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Being Tuned Into Their Customers’ Needs, Up-and-Coming Brooklyn Tea Shop Did a Successful Pandemic Pivot

In 2019 a new tea room and tea shop in Brooklyn, New York, created a local buzz for its imported teas. Having been opened in the predominantly Black Bedford-Stuyvesant area in December 2108 by Jamila McGill and Alfonso Wright, Brooklyn Tea seemed destined for success.

Brooklyn Tea serves more than 60 tea varieties, delicious pastries. They also offer a vegan menu that includes vegan waffles, English muffins, vegan sausage. And cookies adorned with the face of late Brooklyn rap icon Biggie Smalls.

Brooklyn
Jamila McGill and Alfonso Wright, founders of Brooklyn Tea (Photo from Instagram @brooklyntea)

Customers flock to the shop also for its tranquil vibes and welcoming spirit.

“We try to take the pretentiousness out of tea,” McGill told Finurah, although they also encourage new tea drinkers to learn more about tea.

Once the store opened, the entrepreneurial pair had people waiting in line out the door. 

Then the pandemic hit.

When New York City shut down restaurants in 2020, Wright said they lost 85 percent of their revenue. On top of this, due to the shop’s street location, Brooklyn Tea could not participate in the NYC outdoor dining initiative. 

“We went from a bustling social-gathering place to Jamila and I watching Netflix documentaries in the middle of the day because we had zero customers,” Wright told Bloomberg.

“COVID was definitely a bummer in the beginning. It was everything every small business says — gut-wrenching,” shared McGill to Finurah.

Brooklyn Tea cut staff hours but stayed open seven days a week. “We had customers who would stop by to buy from us just to make sure we stayed open,” said McGill. “Many of them would say it was their one venture outside for the day.”

Still, McGill and Wright had to reexamine their business model. 

The then-engaged couple was left with no other choice but to try and find a pandemic pivot.

Since they already had an online presence, they decided to concentrate on their e-commerce store. They launched new products such as an “immunity box” of teas aimed at customers who were now more focused on their health.

The immunity-boosting box includes blueberry rooibos tea, Healer tea, Cold Killer tea, and ginger turmeric tea. There’s also an optional reusable stainless steel tea infuser basket.

“We realized that our customer wasn’t looking to socialize; they wanted a tangible way to improve and take control of their health,” explains McGill.

By the end of May 2020, Brooklyn Tea saw an uptick in sales.

Brooklyn Tea has been featured by the likes of USA Today, Bloomberg, BuzzFeed, and Cosmopolitan. Television media coverage in June 2020 caught the attention of Shonda Rhimes, the creator of the popular TV series “Grey’s Anatomy.”

Rhimes raved about Brooklyn Tea on Twitter. “I just ordered SO MUCH TEA. My favorite discovery of the day,” she posted.

The next day, singer Beyoncé added McGill and Wright in her Black Parade Route, a directory of hundreds of Black-owned businesses nationwide.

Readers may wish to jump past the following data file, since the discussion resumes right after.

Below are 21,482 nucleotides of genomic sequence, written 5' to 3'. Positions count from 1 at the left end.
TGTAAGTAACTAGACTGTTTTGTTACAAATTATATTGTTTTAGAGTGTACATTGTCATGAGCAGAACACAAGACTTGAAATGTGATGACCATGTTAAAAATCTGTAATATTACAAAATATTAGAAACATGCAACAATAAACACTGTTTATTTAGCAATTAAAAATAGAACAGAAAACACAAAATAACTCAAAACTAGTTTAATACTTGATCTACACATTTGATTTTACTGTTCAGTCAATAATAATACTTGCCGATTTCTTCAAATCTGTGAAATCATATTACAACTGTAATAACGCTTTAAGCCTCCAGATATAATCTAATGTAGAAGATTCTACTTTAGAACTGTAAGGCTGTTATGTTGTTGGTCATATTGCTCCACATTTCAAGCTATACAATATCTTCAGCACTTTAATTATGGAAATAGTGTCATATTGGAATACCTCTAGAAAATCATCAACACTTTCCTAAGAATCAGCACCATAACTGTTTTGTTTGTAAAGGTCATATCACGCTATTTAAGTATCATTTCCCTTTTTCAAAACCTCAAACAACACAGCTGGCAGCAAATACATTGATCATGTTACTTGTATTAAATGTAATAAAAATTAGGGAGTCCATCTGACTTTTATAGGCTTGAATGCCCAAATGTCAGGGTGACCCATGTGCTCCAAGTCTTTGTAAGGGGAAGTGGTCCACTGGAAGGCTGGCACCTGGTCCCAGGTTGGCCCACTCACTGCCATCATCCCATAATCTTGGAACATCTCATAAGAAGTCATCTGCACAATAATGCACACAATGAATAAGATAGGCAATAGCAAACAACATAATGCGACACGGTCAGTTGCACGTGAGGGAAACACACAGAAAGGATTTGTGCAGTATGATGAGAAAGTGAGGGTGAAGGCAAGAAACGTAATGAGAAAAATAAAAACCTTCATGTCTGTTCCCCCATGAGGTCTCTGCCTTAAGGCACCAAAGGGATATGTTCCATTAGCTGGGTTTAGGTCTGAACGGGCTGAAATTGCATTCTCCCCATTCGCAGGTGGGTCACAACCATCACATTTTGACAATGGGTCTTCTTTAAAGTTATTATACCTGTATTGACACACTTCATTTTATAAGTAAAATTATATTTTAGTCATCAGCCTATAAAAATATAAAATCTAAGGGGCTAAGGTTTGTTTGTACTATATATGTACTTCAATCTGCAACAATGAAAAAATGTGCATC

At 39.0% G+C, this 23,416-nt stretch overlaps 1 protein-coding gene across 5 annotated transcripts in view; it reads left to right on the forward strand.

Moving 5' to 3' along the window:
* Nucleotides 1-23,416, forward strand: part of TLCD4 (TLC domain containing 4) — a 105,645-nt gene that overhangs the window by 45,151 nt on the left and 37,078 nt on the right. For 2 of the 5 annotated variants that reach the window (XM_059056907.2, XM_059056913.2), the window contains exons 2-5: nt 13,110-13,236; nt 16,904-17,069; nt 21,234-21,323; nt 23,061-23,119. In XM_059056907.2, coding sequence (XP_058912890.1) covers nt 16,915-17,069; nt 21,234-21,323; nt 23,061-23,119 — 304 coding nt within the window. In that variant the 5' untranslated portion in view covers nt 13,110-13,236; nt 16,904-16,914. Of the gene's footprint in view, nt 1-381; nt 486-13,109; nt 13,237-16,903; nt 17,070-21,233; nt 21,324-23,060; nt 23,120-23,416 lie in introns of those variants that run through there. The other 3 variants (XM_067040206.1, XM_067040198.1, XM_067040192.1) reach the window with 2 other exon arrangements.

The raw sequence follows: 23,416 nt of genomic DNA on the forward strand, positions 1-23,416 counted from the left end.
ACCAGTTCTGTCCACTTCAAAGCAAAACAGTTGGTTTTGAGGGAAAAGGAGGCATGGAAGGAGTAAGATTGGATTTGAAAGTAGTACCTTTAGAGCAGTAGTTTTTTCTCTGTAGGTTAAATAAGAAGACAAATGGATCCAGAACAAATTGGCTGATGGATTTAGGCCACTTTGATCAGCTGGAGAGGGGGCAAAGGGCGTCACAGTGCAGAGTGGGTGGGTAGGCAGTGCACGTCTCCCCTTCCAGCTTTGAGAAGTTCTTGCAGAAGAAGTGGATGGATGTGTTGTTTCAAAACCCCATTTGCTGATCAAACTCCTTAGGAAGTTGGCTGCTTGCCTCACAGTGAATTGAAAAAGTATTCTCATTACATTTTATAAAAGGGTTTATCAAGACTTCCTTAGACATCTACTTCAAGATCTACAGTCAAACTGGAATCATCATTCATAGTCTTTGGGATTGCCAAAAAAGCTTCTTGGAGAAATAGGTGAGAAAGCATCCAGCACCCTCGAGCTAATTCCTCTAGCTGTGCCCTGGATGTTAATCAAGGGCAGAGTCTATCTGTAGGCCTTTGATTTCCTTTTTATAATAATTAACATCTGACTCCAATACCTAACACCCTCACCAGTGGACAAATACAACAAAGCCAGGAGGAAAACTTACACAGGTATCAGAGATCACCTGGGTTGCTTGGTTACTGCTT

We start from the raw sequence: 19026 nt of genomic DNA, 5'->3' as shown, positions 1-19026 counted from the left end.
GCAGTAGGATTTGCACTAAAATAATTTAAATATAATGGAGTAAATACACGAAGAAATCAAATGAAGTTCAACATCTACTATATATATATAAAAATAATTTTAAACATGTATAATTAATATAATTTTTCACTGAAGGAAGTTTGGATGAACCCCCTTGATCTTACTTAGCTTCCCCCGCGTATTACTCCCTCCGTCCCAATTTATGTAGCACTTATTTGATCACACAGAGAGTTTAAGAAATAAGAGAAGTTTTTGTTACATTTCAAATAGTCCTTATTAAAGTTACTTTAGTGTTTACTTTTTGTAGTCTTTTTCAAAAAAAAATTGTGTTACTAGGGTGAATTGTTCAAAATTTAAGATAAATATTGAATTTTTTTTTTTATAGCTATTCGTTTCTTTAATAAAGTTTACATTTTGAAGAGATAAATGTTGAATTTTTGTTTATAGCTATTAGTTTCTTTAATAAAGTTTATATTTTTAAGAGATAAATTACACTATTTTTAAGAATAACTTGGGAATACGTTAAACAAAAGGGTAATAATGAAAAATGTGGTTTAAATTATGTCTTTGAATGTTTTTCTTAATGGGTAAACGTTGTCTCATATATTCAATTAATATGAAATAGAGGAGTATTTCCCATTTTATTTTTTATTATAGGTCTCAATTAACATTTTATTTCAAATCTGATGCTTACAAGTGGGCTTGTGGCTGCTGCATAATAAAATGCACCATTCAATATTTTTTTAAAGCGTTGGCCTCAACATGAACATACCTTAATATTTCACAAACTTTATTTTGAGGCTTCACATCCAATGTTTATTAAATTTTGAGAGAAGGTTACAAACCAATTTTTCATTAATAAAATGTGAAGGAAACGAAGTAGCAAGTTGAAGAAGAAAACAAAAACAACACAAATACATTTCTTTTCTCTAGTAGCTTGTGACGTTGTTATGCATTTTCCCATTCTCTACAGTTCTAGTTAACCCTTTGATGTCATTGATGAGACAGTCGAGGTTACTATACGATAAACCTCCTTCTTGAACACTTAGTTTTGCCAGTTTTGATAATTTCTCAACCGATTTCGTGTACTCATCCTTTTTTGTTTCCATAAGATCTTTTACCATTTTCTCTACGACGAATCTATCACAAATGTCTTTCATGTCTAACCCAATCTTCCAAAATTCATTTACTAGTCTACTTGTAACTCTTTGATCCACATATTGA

Vegan waffles and tea (Photo from Instagram @brooklyntea)

The celebrity mentions sparked a significant spike in social media followers for the shop –Brooklyn Tea’s Instagram following almost tripled, Bloomberg reported. And more orders started to roll in.

When they re-opened to in-person dining, sales continued to grow, and the now-married couple is looking to open a second location in Atlanta.

Ever since going into business together, the couple has been pragmatic. Before they opened, they started prepping years before. In 2015, Wright became a certified tea sommelier. In 2016 the couple began organizing their business, and Wright created original blends for their brand.

Tea had been a part of their courting as a couple. When Wright and McGill first started dating in 2014, he “wined and dined” her with tea. “He’d brew up these pots of tea; it was his way of courting me,” recalls McGill, who admits to not knowing much about tea at the time. “Alfonso grew up in a Jamaican household where they had tea every day, so when we first started going out, he would brew up tea for me,” McGill told Finurah. Once she began to love tea as much as Alfonso, they decided to open a tearoom.

“I had only known tea in a teabag,” she said. “Now, yes, I am one of those people who has to have loose tea. With loose tea, you can see the tea in all its drama — I won’t go back to the teabag!”

The couple scoped out the competition.

“From then on, our dates after this we would tea-hopping — it was part dating and part espionage,” she says about checking out the potential competition.

For McGill, going into business with her husband-to-be was natural. “With couples, you don’t have to fake it,” she said. “This is the first time I am truly my authentic self; I would say the same for him. In the professional world, you have restrictions, and you have to work within those boundaries. Having our own business allows us to voice our concerns quicker and leads us to a resolution sooner. We can also be more creative.”

They opened an online version of Brooklyn Tea in 2017, opening the brick-and-mortar location in 2018.

The couple, who married in August 2021, said they are still working out the kinks of having a new and growing business. 

“We want to get smarter and more efficient at online fulfillment. We want to continue to figure out our customers’ needs and evolve,” said McGill. “We want to add to the lives of our customers.”

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